"s 2015 Horror Write-off:

" Merge "

Submitted by H. Wormwood & T. Brewster

There were these two girls I knew in college a couple years back, their names were Holly and Teresa. You know how in primary school there's always those two girls who are completely joined-at-the-hip inseparable? Yeah, like that. And they were literally never apart any time that I saw them. Nobody else ever really seemed to talk to or even notice them, and they never talked to anyone but each other either. They would sit together in a corner of the room and just whisper to one another. Honestly, I was intrigued by them. I guess it was like morbid curiosity? And I say curiosity, but being really honest with myself I might've been a bit obsessed. I always found my eyes wondering in their direction during class.

Because of my minor obsession, over time I noticed weird little things about them. I mean, it's kinda weird to begin with that I never once saw them separate from one another. Neither of them ever left class to go to the bathroom or anything like that, they came to class together, they left together. Which is not that odd on its own, but there were some things I saw that seemed more out of the ordinary. As I said, just small stuff. If I took a seat near to them on a particular day, I could see that the ends of their hair would be sort of tangled together into this little mesh of knots. And they sat extremely close, all the time. Close enough that their arms were always touching, tightly shoulder to shoulder, and sometimes I swear it looked like their skin was actually sticking together. Like if one of them moved slightly, her skin would sort of peel away from the other's, like when your thighs stick to a plastic chair in the summer. In the end I never even got to talk to them, they both dropped out 3 months into the course and I mostly forgot about them.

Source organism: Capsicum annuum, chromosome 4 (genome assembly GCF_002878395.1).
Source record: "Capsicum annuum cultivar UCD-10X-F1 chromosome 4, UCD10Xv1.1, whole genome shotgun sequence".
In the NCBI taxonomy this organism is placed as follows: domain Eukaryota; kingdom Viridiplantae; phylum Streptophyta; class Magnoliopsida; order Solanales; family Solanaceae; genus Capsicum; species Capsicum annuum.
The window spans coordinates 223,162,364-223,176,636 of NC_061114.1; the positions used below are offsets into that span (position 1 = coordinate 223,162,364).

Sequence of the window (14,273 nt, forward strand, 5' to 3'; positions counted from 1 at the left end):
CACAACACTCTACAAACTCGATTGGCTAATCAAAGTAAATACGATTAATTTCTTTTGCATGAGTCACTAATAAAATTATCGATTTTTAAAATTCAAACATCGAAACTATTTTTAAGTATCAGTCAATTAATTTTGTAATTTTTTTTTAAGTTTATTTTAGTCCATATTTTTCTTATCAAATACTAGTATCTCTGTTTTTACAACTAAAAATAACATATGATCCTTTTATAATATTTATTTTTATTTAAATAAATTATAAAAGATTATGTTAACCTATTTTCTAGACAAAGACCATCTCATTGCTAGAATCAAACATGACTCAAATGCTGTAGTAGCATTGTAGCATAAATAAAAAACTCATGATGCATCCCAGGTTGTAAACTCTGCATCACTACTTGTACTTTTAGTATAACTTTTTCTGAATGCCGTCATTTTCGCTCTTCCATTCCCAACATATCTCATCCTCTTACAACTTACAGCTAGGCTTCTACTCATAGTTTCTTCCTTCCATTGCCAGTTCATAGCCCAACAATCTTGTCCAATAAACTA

But a few months ago I ran into the two of them again, totally by coincidence on the way back from the shops. That was the first time I had ever spoken to them, and surprisingly the impression they gave from speaking was just... polite. Polite and friendly. They talked to me like I was an old acquaintance, despite the fact that I was certain we had never talked or even said hello at college. It ended up being a very brief conversation, I don't even remember what they actually said more than a vague idea, because while they stood there in front of me all I could think of was how odd they looked.

Now, one of the girls, Holly, used a wheelchair, she had done in college too. Back then whenever they were on the move (which was infrequent), Teresa would be behind Holly pushing her chair, and often bending over forward to whisper in her ear. But when I saw them again it was different somehow. The girl behind was bent over with her face pressed firmly against the other's cheek, her neck and back in this kind of uncomfortable contortion. And it wasn't just momentarily, they stayed like that the whole way through our conversation. I couldn't seem to focus on what they were saying. My mind kept lingering on little details, like how Holly's neck seemed just a bit longer than it should be. And how Teresa's arms reached just a bit too far and curved around the metal of the wheelchair a bit too closely.

It was a few days after that when I got the invitation in the post.